Arch Pain Can Make Everyday Life Difficult

Pain or soreness in the arch area of the foot can cause you to avoid every day activities. It makes everything you do on your feet more difficult. Even walking can become a painful task, not to mention running or any other athletic activity.

If you experience pain in your arches it is important to pay attention to it right away. The faster you treat it properly then the faster it can heal and allow you to return to a normal lifestyle.

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What Is Arch Pain?

The term arch pain is often referred to as arch strain and usually relates to inflammation or a burning sensation in the arch are of the foot. The medical term for this condition is plantar pain. The pain is usually more severe when standing or walking than it is when sitting or lying down. If not treated properly this condition usually become more painful over time.

What Causes Arch Pain?

The most common cause of arch pain is plantar fasciitis, which is inflammation of a band of tissue (the plantar fascia) that runs from your heel bone to your toes. When your arch pain relates to plantar fasciitis, the pain most likely began in the heel and over time made its way into the arch as well. There are also a variety of other things that can cause arch pain including...

Simply wearing shoes without support can cause stress on the arch and cause pain and cause bones, ligaments, and muscles to become overworked and tired. Activities that involve a significant amount or extended period of stress to the feet can contribute to this condition, such as long distance running or standing on the feet all day in a workplace environment.

A structural imbalance or an injury to the foot can cause pain in the arch. Certain medical conditions such as plantar fasciitis, a clubfoot, poor circulation, or obesity are also possible causes of arch pain.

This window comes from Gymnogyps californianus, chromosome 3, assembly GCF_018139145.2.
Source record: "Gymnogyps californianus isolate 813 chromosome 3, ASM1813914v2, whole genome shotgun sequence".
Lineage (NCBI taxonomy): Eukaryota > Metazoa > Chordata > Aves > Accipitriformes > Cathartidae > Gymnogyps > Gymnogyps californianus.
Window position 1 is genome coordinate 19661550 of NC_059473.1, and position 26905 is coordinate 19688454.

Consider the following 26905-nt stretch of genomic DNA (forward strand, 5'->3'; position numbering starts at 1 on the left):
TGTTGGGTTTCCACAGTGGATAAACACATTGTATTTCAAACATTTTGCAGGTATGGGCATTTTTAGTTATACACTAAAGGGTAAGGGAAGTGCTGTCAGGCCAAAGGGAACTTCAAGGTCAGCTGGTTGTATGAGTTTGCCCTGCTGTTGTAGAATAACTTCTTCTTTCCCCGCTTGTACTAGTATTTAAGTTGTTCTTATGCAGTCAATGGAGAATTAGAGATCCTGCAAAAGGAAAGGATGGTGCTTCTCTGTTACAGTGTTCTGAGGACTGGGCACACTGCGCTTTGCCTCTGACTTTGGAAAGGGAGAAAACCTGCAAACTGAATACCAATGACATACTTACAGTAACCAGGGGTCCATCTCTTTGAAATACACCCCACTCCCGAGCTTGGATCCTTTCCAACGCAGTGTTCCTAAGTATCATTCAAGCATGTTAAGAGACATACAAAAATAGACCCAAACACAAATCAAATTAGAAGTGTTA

What Can I Do to Get Rid of Arch Pain?

Very importantly, most arch pain can be cured by wearing comfortable, supportive footwear along with insoles that support your arch.

It is usually best to avoid walking barefoot, especially on hard surfaces such as wood floors.

Simple stretching exercises can help relieve tension and night splints can help alleviate pressure on your arches by keeping your muscles properly positioned and while you sleep.

The RICE method can also help considerably with swelling and pain. (Rest, Ice, Compression, Elevation.) Stay off your feet as much as possible for 1 or 2 days and take a longer break from the activity that may be causing the pain or soreness. Apply an ice pack for 10 to 20 minutes at least 3 times daily. This should help to reduce the swelling. Elevate your feet while applying ice and any time that you are sitting or lying down. Keeping your feet above the level of your heart will help to minimize the swelling. Also use a compression bandage around the arch area as much as possible.

Your treatment will vary depending on the cause of your pain. A doctor may recommend shots or other medical procedures. Though these may help, in the long term relief will not usually be sustained unless the patient complies by wearing supportive shoes and good arch supports.